Ecological Footprint: Measures human impact upon the environment - how much space or productive land is needed to support an individual's lifestyle. The larger the footprint the more impact the individual has on the Earth.
Ok so it is important to first acknowledge that we all impact each other and everything by every choice we make, conscious of it or not. This is really at the heart of thinking of the ecological footprint simply as the consequences of our actions on the environment. One of the main factors surrounding all this is where and how we come to acquire the food on our plate and what we choose to eat. The current industrial food system is perpetuating that the lack of choice we have when it comes to how our food is grown, processed and transported and is responsible for a number of environmental effects.David Suzuki is pretty much the best Canadian ever. One reason is that he highlights the importance of the "ecological footprint of food" in his latest publication David Suzuki's Green Guide (printed on forest friendly paper of course!). According to Suzuki, one of the most environmentally sensible ways you can cut down on your ecological footprint is by being aware of what you eat. He goes into depth about them in Chapter 3 of his Green Guide:

"Producing meat uses vast volumes of water"

"the amount of grain fed to livestock in the U.S. could feed about 840 million people on a plant-based diet"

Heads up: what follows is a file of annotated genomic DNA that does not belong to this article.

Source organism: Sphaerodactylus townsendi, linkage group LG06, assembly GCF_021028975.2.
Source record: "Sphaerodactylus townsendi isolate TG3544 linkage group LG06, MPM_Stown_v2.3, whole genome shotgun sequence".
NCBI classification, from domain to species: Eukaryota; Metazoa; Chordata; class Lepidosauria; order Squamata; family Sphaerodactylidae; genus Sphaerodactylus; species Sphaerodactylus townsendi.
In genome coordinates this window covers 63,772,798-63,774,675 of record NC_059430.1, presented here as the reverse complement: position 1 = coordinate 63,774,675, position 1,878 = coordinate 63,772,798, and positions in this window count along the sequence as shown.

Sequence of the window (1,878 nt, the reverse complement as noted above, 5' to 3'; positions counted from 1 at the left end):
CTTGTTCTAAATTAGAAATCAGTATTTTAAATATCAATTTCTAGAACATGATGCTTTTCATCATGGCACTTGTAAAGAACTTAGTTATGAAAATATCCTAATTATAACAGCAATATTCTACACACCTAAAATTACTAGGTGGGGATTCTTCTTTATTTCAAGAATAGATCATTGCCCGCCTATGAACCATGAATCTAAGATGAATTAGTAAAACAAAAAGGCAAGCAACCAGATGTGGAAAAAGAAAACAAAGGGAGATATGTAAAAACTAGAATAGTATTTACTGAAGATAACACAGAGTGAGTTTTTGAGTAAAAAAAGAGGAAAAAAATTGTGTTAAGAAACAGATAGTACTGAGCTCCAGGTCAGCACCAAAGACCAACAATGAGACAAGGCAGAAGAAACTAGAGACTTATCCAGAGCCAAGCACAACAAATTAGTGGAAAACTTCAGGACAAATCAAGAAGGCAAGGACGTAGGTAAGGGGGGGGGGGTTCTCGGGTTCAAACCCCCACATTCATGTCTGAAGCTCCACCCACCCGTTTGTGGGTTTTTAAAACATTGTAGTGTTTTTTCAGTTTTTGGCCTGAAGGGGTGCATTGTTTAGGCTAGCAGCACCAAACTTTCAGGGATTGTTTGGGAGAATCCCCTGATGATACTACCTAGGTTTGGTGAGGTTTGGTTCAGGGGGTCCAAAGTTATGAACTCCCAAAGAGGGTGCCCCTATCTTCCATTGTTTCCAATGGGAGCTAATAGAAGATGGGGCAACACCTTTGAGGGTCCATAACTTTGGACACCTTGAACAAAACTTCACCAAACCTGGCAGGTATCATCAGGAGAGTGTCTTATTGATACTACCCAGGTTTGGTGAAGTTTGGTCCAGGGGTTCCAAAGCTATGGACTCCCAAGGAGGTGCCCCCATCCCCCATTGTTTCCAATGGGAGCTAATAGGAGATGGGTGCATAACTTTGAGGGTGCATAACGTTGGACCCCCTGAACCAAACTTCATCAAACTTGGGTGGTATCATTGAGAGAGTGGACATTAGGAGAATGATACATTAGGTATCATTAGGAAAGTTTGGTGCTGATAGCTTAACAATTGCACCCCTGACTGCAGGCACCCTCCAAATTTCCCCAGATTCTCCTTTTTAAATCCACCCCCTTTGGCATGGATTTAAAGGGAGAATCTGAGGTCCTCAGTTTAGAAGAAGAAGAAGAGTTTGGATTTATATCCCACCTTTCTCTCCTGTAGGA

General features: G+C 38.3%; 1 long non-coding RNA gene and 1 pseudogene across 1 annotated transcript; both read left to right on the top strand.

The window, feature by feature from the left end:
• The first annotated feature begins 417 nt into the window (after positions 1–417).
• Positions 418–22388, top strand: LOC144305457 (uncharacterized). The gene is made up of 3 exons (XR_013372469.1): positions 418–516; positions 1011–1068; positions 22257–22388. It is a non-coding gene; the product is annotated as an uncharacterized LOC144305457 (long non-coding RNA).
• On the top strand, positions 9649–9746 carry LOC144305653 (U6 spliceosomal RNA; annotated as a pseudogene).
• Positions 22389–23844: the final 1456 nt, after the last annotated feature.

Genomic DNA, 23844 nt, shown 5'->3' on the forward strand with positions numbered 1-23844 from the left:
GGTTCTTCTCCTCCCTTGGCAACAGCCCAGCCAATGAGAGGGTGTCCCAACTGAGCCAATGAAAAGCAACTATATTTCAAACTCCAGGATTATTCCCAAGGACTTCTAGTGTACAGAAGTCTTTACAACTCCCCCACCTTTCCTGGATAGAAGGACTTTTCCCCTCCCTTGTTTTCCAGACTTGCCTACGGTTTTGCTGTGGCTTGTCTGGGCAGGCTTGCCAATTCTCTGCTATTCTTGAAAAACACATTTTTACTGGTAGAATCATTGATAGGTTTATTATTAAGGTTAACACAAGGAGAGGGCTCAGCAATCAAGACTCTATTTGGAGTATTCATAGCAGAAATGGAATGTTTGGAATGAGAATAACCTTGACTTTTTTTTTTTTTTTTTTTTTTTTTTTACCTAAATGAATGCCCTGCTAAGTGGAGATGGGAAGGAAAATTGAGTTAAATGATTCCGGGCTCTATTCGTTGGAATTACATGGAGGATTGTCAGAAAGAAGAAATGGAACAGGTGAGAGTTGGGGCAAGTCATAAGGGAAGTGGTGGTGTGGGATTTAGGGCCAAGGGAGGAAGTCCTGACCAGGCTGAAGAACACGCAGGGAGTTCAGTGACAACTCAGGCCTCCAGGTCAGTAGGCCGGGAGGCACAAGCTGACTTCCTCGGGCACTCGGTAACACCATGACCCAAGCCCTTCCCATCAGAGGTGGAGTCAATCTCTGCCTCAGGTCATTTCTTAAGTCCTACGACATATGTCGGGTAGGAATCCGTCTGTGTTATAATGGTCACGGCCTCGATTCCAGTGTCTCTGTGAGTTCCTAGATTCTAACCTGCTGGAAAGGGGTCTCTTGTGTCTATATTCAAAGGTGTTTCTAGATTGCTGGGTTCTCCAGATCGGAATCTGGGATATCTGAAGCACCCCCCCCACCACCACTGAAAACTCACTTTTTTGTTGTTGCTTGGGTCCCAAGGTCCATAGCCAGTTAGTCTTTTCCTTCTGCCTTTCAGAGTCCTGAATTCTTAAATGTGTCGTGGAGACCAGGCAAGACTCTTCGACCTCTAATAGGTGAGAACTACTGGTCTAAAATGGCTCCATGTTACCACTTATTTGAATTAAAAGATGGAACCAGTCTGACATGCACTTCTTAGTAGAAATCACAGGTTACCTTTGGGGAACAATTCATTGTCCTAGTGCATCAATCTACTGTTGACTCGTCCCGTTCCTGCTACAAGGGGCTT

"By eating a local, organic, and predominately plant-based diet you can reduce the ecological footprint of the food you eat by as much as 90%"

"Compared to plant protien, red meat is responsible for 6-20 times the land use, 5-17 times the water pollution, and 5-25 times the water use "

It is all about the realization that you have the power to directly influence the demand for alternative choices that will help to create a new food system. One with less impinging on the lives of animals and lowering the level of violence. One with the potential for more equal distribution of food throughout the world. One that is sustainable: creating healthy bodies and healthy local food economies.
"Eating is an agricultural act, a biological act, a social act, an economic act, and a political act. With every meal you can vote for the food system that you would like to see".
Find out how productive and easy it is to think about these simple choices which literally effect the world - Drastically Lower Your Eco-Footprint of Food by:

1. Eating less meat, eggs and dairy products
-the most environmentally damaging foods that people consume!

2. Choosing Local Food
-this reduces "food miles" which is the energy used to transport food far distances and back so as to be produced

3. Buying Organic Products
-avoid synthetic pesticides, fertilizers, hormones and antibiotics

4. Whole Foods Over Processed Foods
-whole foods consist of fruits, vegetables, grains, legumes, nuts, seeds and beans that have not been extensively processed or refined

5. Consuming Fewer Calories
-higher quality whole foods with a lower consumption quantity

6. Avoid Bottled Water
-the bottles themselves are made of plastic that is energy and water intensive to make

My favourite one David Suzuki Nature Challenge is "Meat-Free-Mondays", encouraging meat eaters to cut out meat one day a week to acquire a perspective. This challenge especially illustrates how easy it can be and how much there is to learn about how even one meat-free day can help you reduce your ecological footprint. (Yes, this challenge is for YOU!)